We were basically jumping around on deck of the boat.
The whales would turn up on the left side, then on the right, far away and suddenly close by!
As a nice added bonus we also saw many sea otters and sea lions on the way. But the most exciting thing was definitely the humpback whales, that were in serious mood for breaching that day. It’s incredibly hard to catch a photo of a breaching whale – so pardon me for the mediocre photo result!
Breaching whales were the highlight of our tour – but the sea otters are also cute!
The price for a sightseeing tour starts at 350 dollars per person and lasts about 3-4 hours.
Sunrise Hike up to Pillar Mountain
Pillar Mountain is located directly behind the town of Kodiak and is a playground for the local kids. The meet up there with their quads and bikes and use the trails for jumps and other fun stuff.
Quad rider enjoying the sunset at Pillar Mountain.
You can even go up the mountain by car, but if you’re into hiking this is also worth the hike for either sunset or sunrise. The advantage of sunrise is, that you won’t be interrupted by motors 😉
The sunrise view from Pillar Mountain. The city of Kodiak is covered by fog.
We went up to Pillar Mountain twice, at sunrise and at sunset – both directions are quite stunning! From here you can watch the waterplanes start in the morning and the impressive windmills, that create power for Kodiak. You’ll overlook the harbour and the fishing boats coming back at noon. It’s a great way to understand how Kodiak Island works – and it’s for free, so you can safe some money for another adventure by plane or boat 😉
The views from Pillar Mountain are quite scenic!
How to get to Kodiak Island
As a European, traveling to Alaska is quite an adventure. Therefore travel times are also extensive – especially after the high season in summer. We visited Kodiak Island in the end of September, shortly after the main season.
Therefore direct flights to Anchorage – the capital of Alaska – weren’t available and we had to make a stopover in Chicago. Total travel time: 8,5 hours to Chicago + 2,5 hours layover + 7 hours to Anchorage = 18 hours. Upon arrival in Anchorage we checked into our hotel for one night. The next morning we took a small aircraft to Kodiak Island – flight time of about 1 hour.
The airport in Kodiak is tiny – you’ll basically walk 10 steps from the aircraft to the arrivals hall, which consists of one baggage claim and a couple of seats.
Right next to the baggage claim is the desk of the rental car company where you pick up the key for your car. In our case a huge 4×4 truck (what else?).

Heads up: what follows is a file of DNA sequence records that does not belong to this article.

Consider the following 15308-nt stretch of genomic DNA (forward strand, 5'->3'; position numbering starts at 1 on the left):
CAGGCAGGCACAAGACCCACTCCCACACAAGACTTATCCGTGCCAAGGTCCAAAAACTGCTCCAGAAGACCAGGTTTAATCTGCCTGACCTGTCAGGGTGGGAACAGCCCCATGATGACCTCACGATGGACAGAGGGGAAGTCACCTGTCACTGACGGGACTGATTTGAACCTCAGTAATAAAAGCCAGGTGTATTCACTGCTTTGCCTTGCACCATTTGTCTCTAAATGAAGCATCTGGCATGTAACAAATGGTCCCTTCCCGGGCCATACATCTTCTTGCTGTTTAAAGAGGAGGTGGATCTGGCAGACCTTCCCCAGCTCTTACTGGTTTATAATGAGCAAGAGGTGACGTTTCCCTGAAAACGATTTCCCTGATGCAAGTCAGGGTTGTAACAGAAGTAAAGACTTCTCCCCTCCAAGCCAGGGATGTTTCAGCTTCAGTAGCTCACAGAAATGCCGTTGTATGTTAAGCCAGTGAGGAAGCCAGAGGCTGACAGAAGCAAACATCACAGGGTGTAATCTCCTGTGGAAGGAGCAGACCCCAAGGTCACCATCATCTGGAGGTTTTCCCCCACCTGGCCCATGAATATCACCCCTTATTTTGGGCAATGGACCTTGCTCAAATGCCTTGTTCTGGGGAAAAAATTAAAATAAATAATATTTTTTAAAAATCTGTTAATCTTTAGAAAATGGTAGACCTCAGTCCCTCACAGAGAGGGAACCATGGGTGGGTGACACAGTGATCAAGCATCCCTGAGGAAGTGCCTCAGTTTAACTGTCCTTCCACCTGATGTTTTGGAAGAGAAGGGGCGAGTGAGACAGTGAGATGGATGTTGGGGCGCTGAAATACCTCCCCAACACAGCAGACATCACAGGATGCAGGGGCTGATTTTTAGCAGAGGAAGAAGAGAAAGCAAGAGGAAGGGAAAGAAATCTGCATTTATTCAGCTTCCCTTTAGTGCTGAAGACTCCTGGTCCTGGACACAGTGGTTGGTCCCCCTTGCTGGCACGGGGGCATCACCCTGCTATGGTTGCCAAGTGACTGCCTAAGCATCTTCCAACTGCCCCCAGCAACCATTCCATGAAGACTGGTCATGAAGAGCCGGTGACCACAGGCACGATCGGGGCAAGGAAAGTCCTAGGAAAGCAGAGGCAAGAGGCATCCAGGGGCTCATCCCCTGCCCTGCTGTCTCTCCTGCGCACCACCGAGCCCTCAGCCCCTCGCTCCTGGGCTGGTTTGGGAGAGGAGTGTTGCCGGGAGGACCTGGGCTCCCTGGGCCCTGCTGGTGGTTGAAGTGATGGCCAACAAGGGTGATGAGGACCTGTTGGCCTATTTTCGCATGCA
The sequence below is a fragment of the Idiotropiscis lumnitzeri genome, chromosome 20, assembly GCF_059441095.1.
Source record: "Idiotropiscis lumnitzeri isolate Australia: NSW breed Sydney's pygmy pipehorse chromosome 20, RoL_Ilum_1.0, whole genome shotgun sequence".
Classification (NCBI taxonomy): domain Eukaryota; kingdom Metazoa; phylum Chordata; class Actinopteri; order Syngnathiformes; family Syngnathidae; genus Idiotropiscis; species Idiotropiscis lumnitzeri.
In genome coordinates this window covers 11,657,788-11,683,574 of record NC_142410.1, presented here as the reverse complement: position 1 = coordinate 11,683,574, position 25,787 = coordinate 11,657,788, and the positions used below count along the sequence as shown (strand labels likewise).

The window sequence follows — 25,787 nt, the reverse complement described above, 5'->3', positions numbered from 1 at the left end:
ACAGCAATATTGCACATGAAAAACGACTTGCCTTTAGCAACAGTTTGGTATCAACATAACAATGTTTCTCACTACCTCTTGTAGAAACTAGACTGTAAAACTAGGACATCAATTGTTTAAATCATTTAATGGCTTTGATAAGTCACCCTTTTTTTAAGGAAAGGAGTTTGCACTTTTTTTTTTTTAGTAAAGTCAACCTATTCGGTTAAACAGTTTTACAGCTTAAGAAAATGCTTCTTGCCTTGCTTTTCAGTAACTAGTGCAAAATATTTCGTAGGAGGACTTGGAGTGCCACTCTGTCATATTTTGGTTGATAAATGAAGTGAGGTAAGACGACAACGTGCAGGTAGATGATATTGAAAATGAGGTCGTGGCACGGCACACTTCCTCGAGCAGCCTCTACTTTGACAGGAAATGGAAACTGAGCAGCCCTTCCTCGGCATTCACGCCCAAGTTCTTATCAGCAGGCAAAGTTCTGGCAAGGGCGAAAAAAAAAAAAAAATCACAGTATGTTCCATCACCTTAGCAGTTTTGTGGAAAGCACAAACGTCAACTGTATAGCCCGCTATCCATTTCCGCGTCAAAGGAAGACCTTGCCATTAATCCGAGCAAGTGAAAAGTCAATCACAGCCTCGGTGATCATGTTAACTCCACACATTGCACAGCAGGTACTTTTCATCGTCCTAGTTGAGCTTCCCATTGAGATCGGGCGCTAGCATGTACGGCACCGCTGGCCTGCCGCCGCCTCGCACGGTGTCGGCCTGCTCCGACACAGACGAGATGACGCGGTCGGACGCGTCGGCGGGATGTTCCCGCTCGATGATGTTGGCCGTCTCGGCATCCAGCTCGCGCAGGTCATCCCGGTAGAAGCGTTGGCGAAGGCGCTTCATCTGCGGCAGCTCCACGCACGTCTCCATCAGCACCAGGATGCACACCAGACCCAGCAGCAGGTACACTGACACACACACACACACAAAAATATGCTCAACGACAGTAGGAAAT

How to travel around Kodiak Island
Kodiak Island basically is inaccessible territory for the biggest part. There’s only one main road connecting the town of Kodiak with a couple of smaller villages – but that’s basically just a fragment of the whole island
“The only way to really get around Kodiak Island is by waterplane or boat.”
Our recommendation: Trade the car for a boat (or waterplane)!
So it’s a relevant option to skip the (rather expensive) rental car and spend your money on plane and boat rides instead – if you want to discover more of the island. We did spend the first day driving around from Kodiak to the very Southern end of that one road (up until Fossil Beach), but obviously the waterplane and boat took us to more scenic and interesting locations!
Where to stay
It’s not like there are many options on Kodiak Island – so we stayed in the most prominent hotel: The Best Western Kodiak Inn. Let’s be straight: It’s comfortable, very American and chances are high you’ll run into a guy dressed in Camouflage with his rifle in the hallway. As a Vegetarian you feel a bit out of place when you’re welcomed by an array of dead animals – aah taxidermy – at the reception, but after all Alaska is a hunter’s paradise.
Those were our Top 3 experiences from a visit of Kodiak Island. After our visit of the island we stayed in Anchorage a bit more, although the city isn’t really a true highlight. We recommend combining a visit of Kodiak Island with a road trip of Alaska and it’s famous national parks!
THANKS to ŠKODA Austria for making this trip possible as part of the #StartTheArrow campaign (read more about it in my blogpost announcing that you can win a trip to Alaska with me).
Here’s the video of the trip: